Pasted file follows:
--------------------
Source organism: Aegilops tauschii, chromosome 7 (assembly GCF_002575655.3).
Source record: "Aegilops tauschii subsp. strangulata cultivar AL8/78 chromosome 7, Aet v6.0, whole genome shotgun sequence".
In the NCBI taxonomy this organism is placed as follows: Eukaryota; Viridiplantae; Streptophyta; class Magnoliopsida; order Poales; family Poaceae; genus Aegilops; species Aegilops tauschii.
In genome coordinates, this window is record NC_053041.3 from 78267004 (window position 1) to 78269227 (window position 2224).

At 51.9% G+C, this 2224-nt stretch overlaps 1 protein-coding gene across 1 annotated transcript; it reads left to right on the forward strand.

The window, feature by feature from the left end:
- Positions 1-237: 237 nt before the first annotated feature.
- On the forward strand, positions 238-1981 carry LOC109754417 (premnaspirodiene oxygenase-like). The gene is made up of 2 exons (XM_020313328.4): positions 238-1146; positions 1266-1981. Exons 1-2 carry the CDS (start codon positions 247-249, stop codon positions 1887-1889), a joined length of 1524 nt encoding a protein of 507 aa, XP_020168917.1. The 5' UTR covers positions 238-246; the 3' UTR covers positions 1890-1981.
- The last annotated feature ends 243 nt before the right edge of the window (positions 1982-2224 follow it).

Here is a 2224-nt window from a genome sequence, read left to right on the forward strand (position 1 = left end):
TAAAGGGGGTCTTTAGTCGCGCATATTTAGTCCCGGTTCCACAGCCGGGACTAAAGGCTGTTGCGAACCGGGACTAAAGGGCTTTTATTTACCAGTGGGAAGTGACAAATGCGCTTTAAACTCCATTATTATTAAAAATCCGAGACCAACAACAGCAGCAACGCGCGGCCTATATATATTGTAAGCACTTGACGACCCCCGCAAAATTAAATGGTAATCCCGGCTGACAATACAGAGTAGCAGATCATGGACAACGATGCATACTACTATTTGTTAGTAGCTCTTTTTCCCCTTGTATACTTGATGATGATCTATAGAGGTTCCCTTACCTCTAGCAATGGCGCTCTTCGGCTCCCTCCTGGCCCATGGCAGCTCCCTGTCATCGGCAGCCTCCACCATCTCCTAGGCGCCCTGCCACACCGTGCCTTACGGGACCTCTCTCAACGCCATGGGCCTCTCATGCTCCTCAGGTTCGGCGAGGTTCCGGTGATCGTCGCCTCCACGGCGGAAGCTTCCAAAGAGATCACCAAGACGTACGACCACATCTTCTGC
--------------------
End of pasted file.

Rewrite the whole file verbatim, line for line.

Source organism: Aegilops tauschii, chromosome 7 (assembly GCF_002575655.3).
Source record: "Aegilops tauschii subsp. strangulata cultivar AL8/78 chromosome 7, Aet v6.0, whole genome shotgun sequence".
In the NCBI taxonomy this organism is placed as follows: Eukaryota; Viridiplantae; Streptophyta; class Magnoliopsida; order Poales; family Poaceae; genus Aegilops; species Aegilops tauschii.
In genome coordinates, this window is record NC_053041.3 from 78267004 (window position 1) to 78269227 (window position 2224).

At 51.9% G+C, this 2224-nt stretch overlaps 1 protein-coding gene across 1 annotated transcript; it reads left to right on the forward strand.

The window, feature by feature from the left end:
- Positions 1-237: 237 nt before the first annotated feature.
- On the forward strand, positions 238-1981 carry LOC109754417 (premnaspirodiene oxygenase-like). The gene is made up of 2 exons (XM_020313328.4): positions 238-1146; positions 1266-1981. Exons 1-2 carry the CDS (start codon positions 247-249, stop codon positions 1887-1889), a joined length of 1524 nt encoding a protein of 507 aa, XP_020168917.1. The 5' UTR covers positions 238-246; the 3' UTR covers positions 1890-1981.
- The last annotated feature ends 243 nt before the right edge of the window (positions 1982-2224 follow it).

Here is a 2224-nt window from a genome sequence, read left to right on the forward strand (position 1 = left end):
TAAAGGGGGTCTTTAGTCGCGCATATTTAGTCCCGGTTCCACAGCCGGGACTAAAGGCTGTTGCGAACCGGGACTAAAGGGCTTTTATTTACCAGTGGGAAGTGACAAATGCGCTTTAAACTCCATTATTATTAAAAATCCGAGACCAACAACAGCAGCAACGCGCGGCCTATATATATTGTAAGCACTTGACGACCCCCGCAAAATTAAATGGTAATCCCGGCTGACAATACAGAGTAGCAGATCATGGACAACGATGCATACTACTATTTGTTAGTAGCTCTTTTTCCCCTTGTATACTTGATGATGATCTATAGAGGTTCCCTTACCTCTAGCAATGGCGCTCTTCGGCTCCCTCCTGGCCCATGGCAGCTCCCTGTCATCGGCAGCCTCCACCATCTCCTAGGCGCCCTGCCACACCGTGCCTTACGGGACCTCTCTCAACGCCATGGGCCTCTCATGCTCCTCAGGTTCGGCGAGGTTCCGGTGATCGTCGCCTCCACGGCGGAAGCTTCCAAAGAGATCACCAAGACGTACGACCACATCTTCTGC